For years, U.S. car manufacturers claimed that they could not sell cars based on their fuel economy. And then along comes a serious spike in gas prices and guess what? Everyone's scrambling for hybrids, anything that gets better gas mileage than a Ford F150 or a Cadillac Escalade. (Well, I guess everyone but Tiger Woods, but I digress.)
My point? Europeans are obviously far ahead of Americans in their willingness to buy smaller cars and Renault, Peugeot and Citroën are also now touting their performance in reducing emission of greenhouse gases in their billboards and magazine ads. Take that Detroit.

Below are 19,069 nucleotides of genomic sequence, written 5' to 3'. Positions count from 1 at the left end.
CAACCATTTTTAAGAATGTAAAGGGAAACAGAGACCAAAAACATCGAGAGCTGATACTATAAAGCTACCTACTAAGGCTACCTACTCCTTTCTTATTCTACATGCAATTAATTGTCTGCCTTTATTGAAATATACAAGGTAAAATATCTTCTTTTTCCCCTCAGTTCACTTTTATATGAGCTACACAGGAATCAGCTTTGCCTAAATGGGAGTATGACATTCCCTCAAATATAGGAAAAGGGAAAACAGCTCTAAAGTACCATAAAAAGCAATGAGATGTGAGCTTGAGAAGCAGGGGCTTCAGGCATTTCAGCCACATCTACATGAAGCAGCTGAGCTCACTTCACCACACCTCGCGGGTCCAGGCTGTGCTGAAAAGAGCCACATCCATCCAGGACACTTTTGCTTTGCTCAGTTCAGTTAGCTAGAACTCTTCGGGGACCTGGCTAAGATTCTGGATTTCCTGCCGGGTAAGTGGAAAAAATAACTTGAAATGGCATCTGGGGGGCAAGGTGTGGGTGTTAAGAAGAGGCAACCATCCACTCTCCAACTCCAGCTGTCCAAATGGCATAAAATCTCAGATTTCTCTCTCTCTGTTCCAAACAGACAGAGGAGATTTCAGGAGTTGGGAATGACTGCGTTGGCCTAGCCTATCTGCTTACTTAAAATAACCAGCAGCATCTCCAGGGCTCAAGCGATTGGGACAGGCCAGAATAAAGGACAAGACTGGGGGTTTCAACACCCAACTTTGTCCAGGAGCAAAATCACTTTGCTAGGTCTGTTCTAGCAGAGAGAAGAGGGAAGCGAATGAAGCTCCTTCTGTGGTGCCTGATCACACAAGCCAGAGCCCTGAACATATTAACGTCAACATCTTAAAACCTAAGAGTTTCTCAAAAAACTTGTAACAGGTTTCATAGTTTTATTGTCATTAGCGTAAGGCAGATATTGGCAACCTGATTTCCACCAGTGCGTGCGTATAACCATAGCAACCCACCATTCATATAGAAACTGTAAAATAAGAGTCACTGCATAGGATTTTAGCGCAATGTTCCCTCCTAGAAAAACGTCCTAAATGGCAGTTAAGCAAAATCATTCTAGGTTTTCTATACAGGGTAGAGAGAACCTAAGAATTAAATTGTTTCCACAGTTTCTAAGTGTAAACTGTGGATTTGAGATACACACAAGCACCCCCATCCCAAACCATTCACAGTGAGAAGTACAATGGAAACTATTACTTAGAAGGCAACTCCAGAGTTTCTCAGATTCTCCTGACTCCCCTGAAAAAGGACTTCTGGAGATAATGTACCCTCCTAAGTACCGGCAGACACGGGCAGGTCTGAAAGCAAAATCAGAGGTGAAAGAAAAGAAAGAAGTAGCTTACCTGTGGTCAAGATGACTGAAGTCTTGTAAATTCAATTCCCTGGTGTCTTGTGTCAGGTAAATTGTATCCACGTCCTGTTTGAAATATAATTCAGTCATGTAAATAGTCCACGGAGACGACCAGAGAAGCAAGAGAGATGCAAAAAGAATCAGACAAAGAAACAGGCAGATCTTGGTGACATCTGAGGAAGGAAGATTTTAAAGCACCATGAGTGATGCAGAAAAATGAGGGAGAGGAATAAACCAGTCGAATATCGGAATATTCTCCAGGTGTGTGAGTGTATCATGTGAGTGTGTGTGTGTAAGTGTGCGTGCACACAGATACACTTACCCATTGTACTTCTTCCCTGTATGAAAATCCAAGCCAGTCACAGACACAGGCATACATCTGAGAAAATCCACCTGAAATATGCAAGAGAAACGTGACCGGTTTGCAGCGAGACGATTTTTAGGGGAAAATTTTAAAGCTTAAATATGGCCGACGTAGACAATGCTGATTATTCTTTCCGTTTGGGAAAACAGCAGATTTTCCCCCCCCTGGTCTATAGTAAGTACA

Helping people understand their own carbon footprint is not going to get us to the kinds of reductions that the world's heads of state are now discussing in Copenhagen. But it's a start. When you calculate your itinerary on Parisian mass transit (or transports en commun, as it's called in French) on the RATP Web site, the results page not only shows you what time to catch the bus and where to transfer but also the comparative carbon emissions versus the same trajectory by car. The leg I take to and from my French class two times a week, for example, results in 258 grams of CO₂ by bus and just 10 grams of CO₂ if I go by subway compared with 642 grams if I were going by car. (If you're a real geek and you can read French, you can learn more about the method of calculation on the RATP site here.) It's not going to keep a small Pacific island from sinking into oblivion but at least it's something.